Some fishermen and fishmongers with empty basins

[Photo Credit: myinfogh]

Author: Edith Debrah

Fishermen in Ghana are expressing concerns over the slow start to the fishing season, with many reporting a lack of catch since the sea was reopened after the closed season.

The closure was implemented in an effort to protect fish stocks and allow them to replenish. However, despite the reopening, fishermen are struggling to secure a good catch.

A seasoned fisherman from Azizanya, a fishing community in Ada in the Greater Accra Region, Justice Edward Amesimeku, has voiced his frustration over the situation.

“This is just the beginning of the five-year term I have predicted that if fishermen, Fisheries Enforcement Unit (FEU), Fisheries Commission and other stakeholders do not comply to the laws, and enforce it to bring back the dead state of our industry to life, I am afraid we will have ourselves to blame,” he said.

He added, “Since day one of the reopening of the closure, there has been no catch at Azizanya and if we are beating around the bush without going straight to the main cause of the fish stock depletion, then no one should blame anybody.”

Adding to the grievance, an executive member of Ghana National Canoe Fishermen Council (GNCFC), Mr. Mike Abaka-Edu of Axim, shared his thought about the current fishing season.

He explained that, this season, only a limited number of canoes were allowed to go out to sea and even those numbers faced significant damage from a new wave of tides.

Waves can be dangerous obstacles that can swamp an open boat with water or roll a vessel to its side. Even if you have a large boat, steering improperly through large waves can lead to disaster.

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“The tides have been particularly destructive, damaging many of the artisanal canoes used for fishing”.

Like what happened to the Fisherfolk at Ada in the Ada East District in the Greater Accra Region, they woke up to the news of an accident involving two fishing canoes which had capsised after their canoes were hit by strong waves near the estuary at Azizanya, with seven crew members missing.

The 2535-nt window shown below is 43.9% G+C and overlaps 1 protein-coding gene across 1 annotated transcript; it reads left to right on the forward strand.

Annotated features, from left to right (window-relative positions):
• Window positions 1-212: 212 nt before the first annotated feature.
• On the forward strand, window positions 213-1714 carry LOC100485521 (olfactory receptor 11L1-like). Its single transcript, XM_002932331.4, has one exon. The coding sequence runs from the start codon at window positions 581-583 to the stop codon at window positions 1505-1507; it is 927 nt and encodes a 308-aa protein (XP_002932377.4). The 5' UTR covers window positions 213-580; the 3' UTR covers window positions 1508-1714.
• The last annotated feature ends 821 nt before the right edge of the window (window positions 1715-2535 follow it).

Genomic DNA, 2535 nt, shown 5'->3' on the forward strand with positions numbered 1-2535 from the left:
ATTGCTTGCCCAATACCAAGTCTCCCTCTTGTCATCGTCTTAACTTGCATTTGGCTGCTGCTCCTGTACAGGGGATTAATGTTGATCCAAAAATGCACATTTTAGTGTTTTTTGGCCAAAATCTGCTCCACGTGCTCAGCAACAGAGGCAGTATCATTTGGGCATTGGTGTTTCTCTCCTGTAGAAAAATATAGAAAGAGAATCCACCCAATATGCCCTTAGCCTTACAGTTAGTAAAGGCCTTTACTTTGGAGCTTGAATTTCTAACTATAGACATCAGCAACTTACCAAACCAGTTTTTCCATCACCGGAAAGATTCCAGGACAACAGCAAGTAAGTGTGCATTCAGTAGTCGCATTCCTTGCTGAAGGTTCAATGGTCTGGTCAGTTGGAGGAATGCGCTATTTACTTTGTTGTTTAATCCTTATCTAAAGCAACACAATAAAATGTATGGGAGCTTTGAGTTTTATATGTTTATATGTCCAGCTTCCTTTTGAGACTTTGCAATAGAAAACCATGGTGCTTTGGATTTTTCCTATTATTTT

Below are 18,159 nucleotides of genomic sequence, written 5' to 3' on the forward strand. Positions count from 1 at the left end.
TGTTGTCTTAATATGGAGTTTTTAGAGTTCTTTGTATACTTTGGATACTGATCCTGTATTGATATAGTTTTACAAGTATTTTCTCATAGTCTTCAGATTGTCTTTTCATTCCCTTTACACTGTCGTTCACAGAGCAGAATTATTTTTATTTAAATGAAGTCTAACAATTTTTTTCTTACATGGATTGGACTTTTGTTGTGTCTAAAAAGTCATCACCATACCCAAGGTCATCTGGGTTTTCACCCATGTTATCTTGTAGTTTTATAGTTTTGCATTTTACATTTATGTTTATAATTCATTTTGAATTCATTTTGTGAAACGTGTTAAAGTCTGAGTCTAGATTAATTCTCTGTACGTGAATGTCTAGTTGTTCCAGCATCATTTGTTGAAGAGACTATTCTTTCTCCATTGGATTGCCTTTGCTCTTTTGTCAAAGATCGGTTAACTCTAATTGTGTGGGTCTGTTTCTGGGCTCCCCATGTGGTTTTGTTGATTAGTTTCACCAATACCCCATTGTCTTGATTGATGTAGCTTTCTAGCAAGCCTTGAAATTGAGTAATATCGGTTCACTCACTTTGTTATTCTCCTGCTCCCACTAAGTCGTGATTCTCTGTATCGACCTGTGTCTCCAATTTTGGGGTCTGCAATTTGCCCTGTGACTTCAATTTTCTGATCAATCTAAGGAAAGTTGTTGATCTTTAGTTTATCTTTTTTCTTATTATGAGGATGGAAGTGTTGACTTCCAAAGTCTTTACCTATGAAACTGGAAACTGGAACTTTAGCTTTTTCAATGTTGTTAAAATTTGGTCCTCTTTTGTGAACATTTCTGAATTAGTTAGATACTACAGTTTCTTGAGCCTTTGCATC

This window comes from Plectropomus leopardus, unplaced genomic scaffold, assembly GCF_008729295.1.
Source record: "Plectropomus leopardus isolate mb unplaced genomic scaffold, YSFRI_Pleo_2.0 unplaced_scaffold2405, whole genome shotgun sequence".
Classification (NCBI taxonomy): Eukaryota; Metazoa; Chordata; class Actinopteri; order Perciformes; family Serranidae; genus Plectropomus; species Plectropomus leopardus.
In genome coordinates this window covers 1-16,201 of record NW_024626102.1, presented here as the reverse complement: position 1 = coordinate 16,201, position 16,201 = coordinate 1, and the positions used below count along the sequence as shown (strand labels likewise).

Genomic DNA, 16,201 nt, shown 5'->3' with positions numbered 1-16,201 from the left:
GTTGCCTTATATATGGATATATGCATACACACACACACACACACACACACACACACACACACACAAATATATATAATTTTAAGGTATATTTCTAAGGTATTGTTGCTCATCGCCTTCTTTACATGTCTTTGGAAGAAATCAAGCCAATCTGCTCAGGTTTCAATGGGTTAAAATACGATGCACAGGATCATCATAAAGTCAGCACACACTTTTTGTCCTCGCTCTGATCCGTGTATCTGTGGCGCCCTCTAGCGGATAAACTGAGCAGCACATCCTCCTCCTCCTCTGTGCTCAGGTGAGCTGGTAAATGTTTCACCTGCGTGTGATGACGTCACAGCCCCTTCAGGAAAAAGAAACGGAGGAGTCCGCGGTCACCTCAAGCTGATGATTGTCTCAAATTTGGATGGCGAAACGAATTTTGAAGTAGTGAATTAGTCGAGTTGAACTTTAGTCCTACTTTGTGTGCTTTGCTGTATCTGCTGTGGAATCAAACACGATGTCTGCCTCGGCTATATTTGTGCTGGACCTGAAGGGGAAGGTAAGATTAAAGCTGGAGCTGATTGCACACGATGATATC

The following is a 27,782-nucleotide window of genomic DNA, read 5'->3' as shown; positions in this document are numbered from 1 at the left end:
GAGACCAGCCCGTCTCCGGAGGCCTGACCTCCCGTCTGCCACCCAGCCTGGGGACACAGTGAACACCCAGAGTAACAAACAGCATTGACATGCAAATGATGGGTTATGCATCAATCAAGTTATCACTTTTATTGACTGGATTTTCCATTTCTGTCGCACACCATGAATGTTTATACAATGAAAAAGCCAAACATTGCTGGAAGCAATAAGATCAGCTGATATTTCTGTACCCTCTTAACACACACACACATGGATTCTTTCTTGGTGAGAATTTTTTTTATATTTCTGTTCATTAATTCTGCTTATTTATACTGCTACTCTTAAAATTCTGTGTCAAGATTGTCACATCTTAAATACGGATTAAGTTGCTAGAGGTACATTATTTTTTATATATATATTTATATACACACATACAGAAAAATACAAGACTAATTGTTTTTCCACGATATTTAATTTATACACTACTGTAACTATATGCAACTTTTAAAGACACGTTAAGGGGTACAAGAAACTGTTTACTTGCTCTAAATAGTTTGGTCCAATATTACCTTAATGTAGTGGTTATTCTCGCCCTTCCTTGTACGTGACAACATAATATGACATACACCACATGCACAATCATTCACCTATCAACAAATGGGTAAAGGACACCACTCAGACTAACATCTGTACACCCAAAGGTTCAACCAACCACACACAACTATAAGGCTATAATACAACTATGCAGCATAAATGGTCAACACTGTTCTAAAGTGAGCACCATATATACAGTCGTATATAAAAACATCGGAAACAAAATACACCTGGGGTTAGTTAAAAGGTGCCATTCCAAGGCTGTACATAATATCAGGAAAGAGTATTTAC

“Last year, the fishermen went on fishing trips about 15 times, while this year they have only been able to go out seven times so far.As a result, the overall catch this year compared to last year is not encouraging,” he said.

Despite the challenges faced during these early weeks of the fishing season, the fishermen remain hopeful for a better outcome in the coming days. They are relying on favourable conditions and improved catch rates to make up for the slow start.

Purpose of the Closure

The 2023 Fishing Closed Season as announced on June 14, 2023 by the Minister of Fisheries and Aquaculture Development, Mavis Hawa Koomson, was to ensure sustainable fishing practices, by the artisanal and inshore fleets to adhere to the closed season from July 1 to July 31, 2023 with the industrial trawl vessels extending their closure until August 31, 2023.

The closure is a crucial measure implemented to protect the fishing industry and ensure the sustainability of fish stocks in Ghana. During this period, fishing activities are prohibited in the country’s coastal areas to allow fish species to spawn and reproduce, ultimately replenishing their populations. By temporarily halting fishing activities specifically during the spawning season, the closed season helps prevent overfishing and allows fish populations to recover.

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It is quite evident the closed season results in temporary challenges for fishermen, such as a decrease in income and no catch rates during the closure. But its long-term benefits outweigh these short-term difficulties because it is an investment in the future of the fishing industry, ensuring sustainable fishing practices and the preservation of Ghana’s marine resources for generations to come.

But what does this mean if after the closed season, there are still not enough fishes to catch?

Fish, for some reason, is a main food source for people who are unable to afford chicken or red meat whose prices have more than doubled over the last year. Have we asked ourselves what the poorer people in poverty-stricken countries like Ghana would do, if seafood becomes unavailable as a food source?

For the over three million people who depend on this industry, an increase in poverty, malnutrition and starvation would be the consequence.

A world without fish is a scary prospect I must say. The fish we have now is very low in catch and three times expensive. People will starve to death as they lose one of their main food sources and income. Others will become jobless, leading to a double of the current unemployment crisis in the country.

Everyone would feel the effects of a world without fish in the sea.

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